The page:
Refugees Open Ware (ROW) trains refugees in advanced manufacturing and entrepreneurship, providing them with the education and resources to develop their own social enterprises. Refugees have gone on to create businesses like Innovast Technology, which uses robots to provide psychosocial and educational support to refugee children, and Karam House, a community innovation center for Syrian youth in Reyhanli, Turkey.
      By pulling refugees from the margins of society and giving them the tools to take part in the modern economy, these companies are empowering refugees to find purpose, dignity, and economic mobility, as well as to become leaders in their communities.

3. Businesses and investors can invest in refugee-owned businesses.

      Governmental agencies and NGOs have traditionally provided funding for refugee–owned businesses. Kiva is one such powerhouse, providing over 13 million USD in funding to over 15,000 refugees through its crowdfunding platform.[v] As transformative as that has been, private businesses, banks, and investment firms provide an even more powerful source of funding.
      Since 2013, Syrians have started more companies in Turkey than any other foreign group.[vi] According to a report by the Economic Research Foundation of Turkey (TEPAV), there are about 10,000 registered businesses that are completely or partly owned by Syrian refugees, employing thousands of Syrian and Turkish people.[vii]
      “Turkey is a bright spot for impact investing,” said Cem Baytok, Managing Partner of idacapital.[viii] Despite the country’s unstable political environment, its venture capital industry has continued to grow, and the most successful investments have been in impact businesses.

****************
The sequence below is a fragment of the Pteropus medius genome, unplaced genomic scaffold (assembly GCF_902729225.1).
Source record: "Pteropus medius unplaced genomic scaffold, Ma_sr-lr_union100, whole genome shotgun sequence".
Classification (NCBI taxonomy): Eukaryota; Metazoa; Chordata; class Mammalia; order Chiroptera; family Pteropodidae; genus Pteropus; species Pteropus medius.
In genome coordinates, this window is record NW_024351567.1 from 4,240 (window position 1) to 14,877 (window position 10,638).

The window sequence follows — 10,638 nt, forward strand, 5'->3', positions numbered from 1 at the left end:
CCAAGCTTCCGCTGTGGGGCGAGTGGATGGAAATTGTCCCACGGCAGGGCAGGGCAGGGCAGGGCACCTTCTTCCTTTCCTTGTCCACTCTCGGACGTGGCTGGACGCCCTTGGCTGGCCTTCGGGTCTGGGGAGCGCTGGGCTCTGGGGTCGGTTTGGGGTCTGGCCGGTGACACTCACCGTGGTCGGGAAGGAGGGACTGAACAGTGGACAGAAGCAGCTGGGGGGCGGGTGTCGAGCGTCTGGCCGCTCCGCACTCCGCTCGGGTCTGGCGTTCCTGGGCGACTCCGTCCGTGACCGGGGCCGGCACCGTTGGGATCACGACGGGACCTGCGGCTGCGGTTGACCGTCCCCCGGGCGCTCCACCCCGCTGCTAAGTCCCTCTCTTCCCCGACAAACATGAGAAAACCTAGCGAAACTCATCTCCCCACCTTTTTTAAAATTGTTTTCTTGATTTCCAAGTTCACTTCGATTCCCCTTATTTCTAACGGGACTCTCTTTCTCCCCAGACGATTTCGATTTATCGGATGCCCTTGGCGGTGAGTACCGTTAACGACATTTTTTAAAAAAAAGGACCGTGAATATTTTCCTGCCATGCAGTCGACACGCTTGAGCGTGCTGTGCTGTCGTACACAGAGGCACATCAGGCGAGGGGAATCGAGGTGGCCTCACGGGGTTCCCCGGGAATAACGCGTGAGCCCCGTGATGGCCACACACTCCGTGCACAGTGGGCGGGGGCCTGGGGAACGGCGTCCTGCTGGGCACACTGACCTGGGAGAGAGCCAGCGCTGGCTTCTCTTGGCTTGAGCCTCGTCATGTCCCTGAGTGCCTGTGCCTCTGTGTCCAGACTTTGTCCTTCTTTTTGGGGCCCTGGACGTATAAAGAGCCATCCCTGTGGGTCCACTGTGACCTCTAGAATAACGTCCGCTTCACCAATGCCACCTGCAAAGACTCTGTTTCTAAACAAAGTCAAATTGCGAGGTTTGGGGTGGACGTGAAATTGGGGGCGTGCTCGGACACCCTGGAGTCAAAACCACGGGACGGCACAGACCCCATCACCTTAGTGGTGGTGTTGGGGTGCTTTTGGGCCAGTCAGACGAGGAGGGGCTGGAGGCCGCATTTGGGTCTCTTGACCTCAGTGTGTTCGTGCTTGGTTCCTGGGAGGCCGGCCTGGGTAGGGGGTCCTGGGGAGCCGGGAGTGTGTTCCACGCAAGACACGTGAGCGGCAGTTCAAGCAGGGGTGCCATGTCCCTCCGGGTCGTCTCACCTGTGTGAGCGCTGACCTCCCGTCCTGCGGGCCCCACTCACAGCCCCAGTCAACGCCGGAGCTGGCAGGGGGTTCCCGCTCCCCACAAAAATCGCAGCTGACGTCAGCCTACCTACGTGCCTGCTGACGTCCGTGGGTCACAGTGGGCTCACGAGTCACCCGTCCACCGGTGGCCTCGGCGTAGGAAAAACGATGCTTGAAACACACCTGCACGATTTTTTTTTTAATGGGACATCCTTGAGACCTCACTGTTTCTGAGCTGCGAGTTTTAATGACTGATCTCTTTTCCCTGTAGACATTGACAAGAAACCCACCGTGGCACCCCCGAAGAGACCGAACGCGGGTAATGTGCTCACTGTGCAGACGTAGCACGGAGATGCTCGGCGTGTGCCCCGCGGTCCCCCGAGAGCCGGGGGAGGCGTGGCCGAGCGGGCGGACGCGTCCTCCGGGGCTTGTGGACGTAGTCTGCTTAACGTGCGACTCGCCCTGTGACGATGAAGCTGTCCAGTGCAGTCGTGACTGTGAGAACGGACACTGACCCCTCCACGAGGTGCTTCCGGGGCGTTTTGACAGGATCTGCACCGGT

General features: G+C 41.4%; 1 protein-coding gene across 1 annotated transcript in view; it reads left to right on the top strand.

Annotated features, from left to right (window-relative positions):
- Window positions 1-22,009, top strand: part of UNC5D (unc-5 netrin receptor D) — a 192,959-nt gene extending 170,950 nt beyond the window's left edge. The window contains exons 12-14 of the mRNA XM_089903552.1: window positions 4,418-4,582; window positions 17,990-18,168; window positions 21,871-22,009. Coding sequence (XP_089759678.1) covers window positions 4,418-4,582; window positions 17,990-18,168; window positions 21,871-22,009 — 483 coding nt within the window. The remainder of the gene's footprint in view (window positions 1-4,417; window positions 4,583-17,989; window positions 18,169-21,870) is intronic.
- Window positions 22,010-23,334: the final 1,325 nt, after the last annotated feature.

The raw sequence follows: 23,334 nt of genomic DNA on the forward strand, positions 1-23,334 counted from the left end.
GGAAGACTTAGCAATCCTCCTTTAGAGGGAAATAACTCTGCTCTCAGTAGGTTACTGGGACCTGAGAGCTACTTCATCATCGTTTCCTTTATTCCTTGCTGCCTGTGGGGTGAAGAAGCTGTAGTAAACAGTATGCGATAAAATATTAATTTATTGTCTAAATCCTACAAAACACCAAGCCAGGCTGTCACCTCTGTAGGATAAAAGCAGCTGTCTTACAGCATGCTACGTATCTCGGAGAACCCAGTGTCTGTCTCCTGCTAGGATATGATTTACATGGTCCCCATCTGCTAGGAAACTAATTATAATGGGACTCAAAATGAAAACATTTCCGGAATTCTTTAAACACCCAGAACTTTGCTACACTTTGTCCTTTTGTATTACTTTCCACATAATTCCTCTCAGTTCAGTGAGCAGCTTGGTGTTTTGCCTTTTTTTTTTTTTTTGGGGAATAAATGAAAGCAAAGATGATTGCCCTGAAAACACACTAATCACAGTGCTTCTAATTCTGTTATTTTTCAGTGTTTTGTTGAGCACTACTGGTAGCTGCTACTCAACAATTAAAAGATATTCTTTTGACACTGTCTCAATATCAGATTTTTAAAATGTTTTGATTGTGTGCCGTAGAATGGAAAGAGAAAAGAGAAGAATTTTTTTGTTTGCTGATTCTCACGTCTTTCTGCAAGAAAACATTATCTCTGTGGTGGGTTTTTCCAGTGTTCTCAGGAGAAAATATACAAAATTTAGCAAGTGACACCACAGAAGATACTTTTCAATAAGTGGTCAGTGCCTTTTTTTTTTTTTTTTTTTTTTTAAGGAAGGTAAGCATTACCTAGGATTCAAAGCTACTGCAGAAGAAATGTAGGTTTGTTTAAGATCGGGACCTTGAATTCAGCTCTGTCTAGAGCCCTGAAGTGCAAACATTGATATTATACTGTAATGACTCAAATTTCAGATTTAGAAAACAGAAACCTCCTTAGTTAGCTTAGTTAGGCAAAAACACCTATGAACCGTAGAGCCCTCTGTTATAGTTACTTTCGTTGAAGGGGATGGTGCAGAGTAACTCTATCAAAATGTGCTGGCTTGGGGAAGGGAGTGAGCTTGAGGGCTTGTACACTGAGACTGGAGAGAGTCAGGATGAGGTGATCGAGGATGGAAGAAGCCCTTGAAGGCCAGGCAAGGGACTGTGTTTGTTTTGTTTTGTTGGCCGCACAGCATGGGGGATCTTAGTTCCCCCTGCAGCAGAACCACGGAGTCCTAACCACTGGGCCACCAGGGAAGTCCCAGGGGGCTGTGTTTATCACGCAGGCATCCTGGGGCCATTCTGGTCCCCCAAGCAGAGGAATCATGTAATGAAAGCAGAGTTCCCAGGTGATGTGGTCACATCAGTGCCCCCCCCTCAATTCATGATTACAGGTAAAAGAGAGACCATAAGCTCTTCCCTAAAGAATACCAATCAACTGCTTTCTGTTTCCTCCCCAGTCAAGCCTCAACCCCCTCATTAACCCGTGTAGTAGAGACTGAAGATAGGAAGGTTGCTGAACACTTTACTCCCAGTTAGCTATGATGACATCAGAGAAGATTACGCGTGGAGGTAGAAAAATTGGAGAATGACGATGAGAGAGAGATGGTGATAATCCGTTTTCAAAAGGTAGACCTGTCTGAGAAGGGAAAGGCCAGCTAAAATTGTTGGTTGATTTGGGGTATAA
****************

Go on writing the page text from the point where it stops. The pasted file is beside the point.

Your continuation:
Kiva’s World Refugee Fund Impact Report reveals that refugee borrowers have an extremely high repayment rate on par with non–refugee borrowers (96.6 percent versus 96.8 percent). If businesses were to invest as much attention and resources into this underserved group, then Turkey as a host country would certainly bear the benefits.

      Ultimately, by bringing refugees into the formal economy as consumers, employees, business owners, and entrepreneurs, businesses can play a pivotal role in helping integrate Syrian refugees into Turkish society.
      Inclusive business models can pave the way for greater interactions between refugees and their host communities, and in doing so, counteract negative perceptions and improve community relations. Meanwhile, through the partnerships and opportunities developed through BCtA, refugees can become the protagonists of their own story and of Turkey’s story as well.


[i] Syrian Refugee Regional Response. (2019, July 4). Retrieved from

[ii] Erdoğan, M. (n.d.). Syrians-Barometer-2017: A Framework for Achieving Social Cohesion With Syrians in Turkey. Ankara: Hacettepe University and others. Pg. 19, table 90-A

[iii] Highlights of the report can be found at: Tartanoğlu, S. (2018, November 5). Gerçekle yüzleşin: Savaş bitse de kalıcılar. Cumhuriyet. Retrieved from

[iv] Mohydin, R. (2018, September 7). Media Coverage, Perception and Evidence: The Economic Impact of Syrian Refugees in Turkey (Rep.). Retrieved

[v] Kiva Refugee Investment Fund. (n.d.). Retrieved July 31, 2019, from

[vi] Ucak, S., Holt, J. P., & Raman, K. (2017, June). Another side of the story: A market assessment of Syrian SMEs in Turkey (Rep.). Retrieved Pg. 9

[vii] Syrian Entrepreneurship and Refugee Start-ups in Turkey: Leveraging the Turkish Experience (Rep.). (2018, November). Pg. 15

[viii] Vitta, S. (2017, August 02). Turkey is a Bright Spot for Impact Investing: Cem Baytok of idacapital. Retrieved July 2019, 31, from

Photo credit: Ariel Rubin/UNDP


The views expressed in the blog are the author's own and do not necessarily reflect those of the SDG Philanthropy Platform. The SDG Philanthropy Platform is a global initiative that connects philanthropy with knowledge and networks that can deepen collaboration, leverage resources and sustain impact, driving SDG delivery within national development planning. It is led by the United Nations Development Programme (UNDP) and Rockefeller Philanthropy Advisors (RPA), and supported by the Conrad N. Hilton Foundation, Ford Foundation, Oak Foundation, Brach Family Charitable Foundation, and many others.